4. How will it benefit Europe?

According to the World Bank, as fast as the Chinese economy has been growing in the past few decades, in absolute terms, it is still only roughly half the size of the EU’s ($18.5 trillion vs. $10.4 trillion). Europe’s genuine embrace of OBOR is therefore critical to the initiative’s ultimate success.

Indisputably, Europe and China are the two main economic poles on the Afro-Eurasia supercontinent, and trade between them dwarfs any other bilateral exchange in the region. The new Silk Road is sure to expand it further, and in the long term, all parties stand to gain, as postulated by basic economic theory. In the short term, however, some industries will be affected more than others, and it would be safe to assume that the long-term gains as well as short-term pains will be uneven among the EU’s 28 countries.

The diverging interests of EU member states, coupled with often unwieldy bureaucracy in Brussels and further amplified by recent geopolitical tensions, must have been contributing factors to Europe’s slow and half-hearted initial response to OBOR. How should Europe react? Which way will the trade imbalances tilt? And, perhaps the most sensitive issue, how will it affect European jobs?

Given the complexity of the questions, much more thought should be put into strategy formulation on the side of the EU, and some good scenario planning would go a long way. Critically, though, Europe needs to actively engage in this conversation to ensure all parties benefit.

The OECD forecasts that by 2030 Asia will represent 66% of the global middle-class population and 59% of middle-class consumption. The new Silk Road will not be built overnight, so the time to take a long-term view is now.

5. What path will it trace?

OBOR is notably and perhaps deliberately vague on details of who is in and who is out of the mega integration project of the century. And why shouldn’t it be? Competition among the countries in the region is clearly in China’s interest. When BMW or Intel is courted by governments to host the next manufacturing facility, the CEOs do not hesitate to leverage their negotiating position. And, ultimately, the companies benefit from the special arrangements that suitor-countries offer.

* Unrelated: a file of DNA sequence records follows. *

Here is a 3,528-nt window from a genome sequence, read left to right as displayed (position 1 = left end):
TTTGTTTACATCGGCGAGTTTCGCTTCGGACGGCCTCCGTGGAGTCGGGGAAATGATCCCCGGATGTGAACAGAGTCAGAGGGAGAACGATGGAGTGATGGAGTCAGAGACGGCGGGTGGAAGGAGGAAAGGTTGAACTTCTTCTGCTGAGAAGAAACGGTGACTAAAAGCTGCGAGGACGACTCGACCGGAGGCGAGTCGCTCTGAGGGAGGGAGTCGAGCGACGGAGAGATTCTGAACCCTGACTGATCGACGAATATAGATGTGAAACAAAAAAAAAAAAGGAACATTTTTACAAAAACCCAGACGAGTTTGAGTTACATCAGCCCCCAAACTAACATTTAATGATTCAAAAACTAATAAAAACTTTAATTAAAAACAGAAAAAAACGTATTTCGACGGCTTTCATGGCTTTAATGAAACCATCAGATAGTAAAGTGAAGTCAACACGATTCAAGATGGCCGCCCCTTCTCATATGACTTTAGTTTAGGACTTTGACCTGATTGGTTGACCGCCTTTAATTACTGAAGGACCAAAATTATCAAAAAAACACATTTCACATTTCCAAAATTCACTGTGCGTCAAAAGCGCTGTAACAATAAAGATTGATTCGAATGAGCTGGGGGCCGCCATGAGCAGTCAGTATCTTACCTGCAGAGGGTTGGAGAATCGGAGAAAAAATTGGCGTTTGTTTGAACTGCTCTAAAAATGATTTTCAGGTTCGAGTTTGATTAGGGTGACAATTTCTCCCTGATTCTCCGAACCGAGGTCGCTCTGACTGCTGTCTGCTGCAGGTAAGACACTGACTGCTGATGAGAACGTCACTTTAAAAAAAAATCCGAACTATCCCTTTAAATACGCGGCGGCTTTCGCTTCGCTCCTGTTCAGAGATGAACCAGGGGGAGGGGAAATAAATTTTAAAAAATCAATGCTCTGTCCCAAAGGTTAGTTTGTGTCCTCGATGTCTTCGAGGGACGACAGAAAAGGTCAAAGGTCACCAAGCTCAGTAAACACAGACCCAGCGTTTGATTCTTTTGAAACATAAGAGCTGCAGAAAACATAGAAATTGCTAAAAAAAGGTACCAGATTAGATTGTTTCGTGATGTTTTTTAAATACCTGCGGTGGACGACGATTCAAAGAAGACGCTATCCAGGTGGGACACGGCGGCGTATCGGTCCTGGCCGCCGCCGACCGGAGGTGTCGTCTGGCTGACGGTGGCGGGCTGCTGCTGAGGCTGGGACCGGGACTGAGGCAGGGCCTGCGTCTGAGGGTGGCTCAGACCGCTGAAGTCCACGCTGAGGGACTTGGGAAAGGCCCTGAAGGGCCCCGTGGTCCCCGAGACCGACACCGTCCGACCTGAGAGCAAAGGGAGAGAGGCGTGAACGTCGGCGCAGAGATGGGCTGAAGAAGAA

Several factors will determine what route the New Silk Road will take – everything from the state of a country’s existing infrastructure, to political and security risks, to geography and terrain. What’s almost certain, though, is that it will choose the path of least resistance. And if the inevitability of the transcontinental integration megatrend brings Europe to the table, and the competition for Chinese investment motivates political leaders in the region to pursue better policies, improve cooperation with their neighbours, and begin thinking beyond “infrastructure now” into the realm of global value chains integration, then the corridor of prosperity might just become a reality.

Author: Andrew Chakhoyan, Director, Government Relations, VimpelCom. Former Head of Eurasia, World Economic Forum.

Image: A shopper is seen through large lantern decorations at a shopping mall in Beijing February 20, 2013. REUTERS/Kim Kyung-Hoon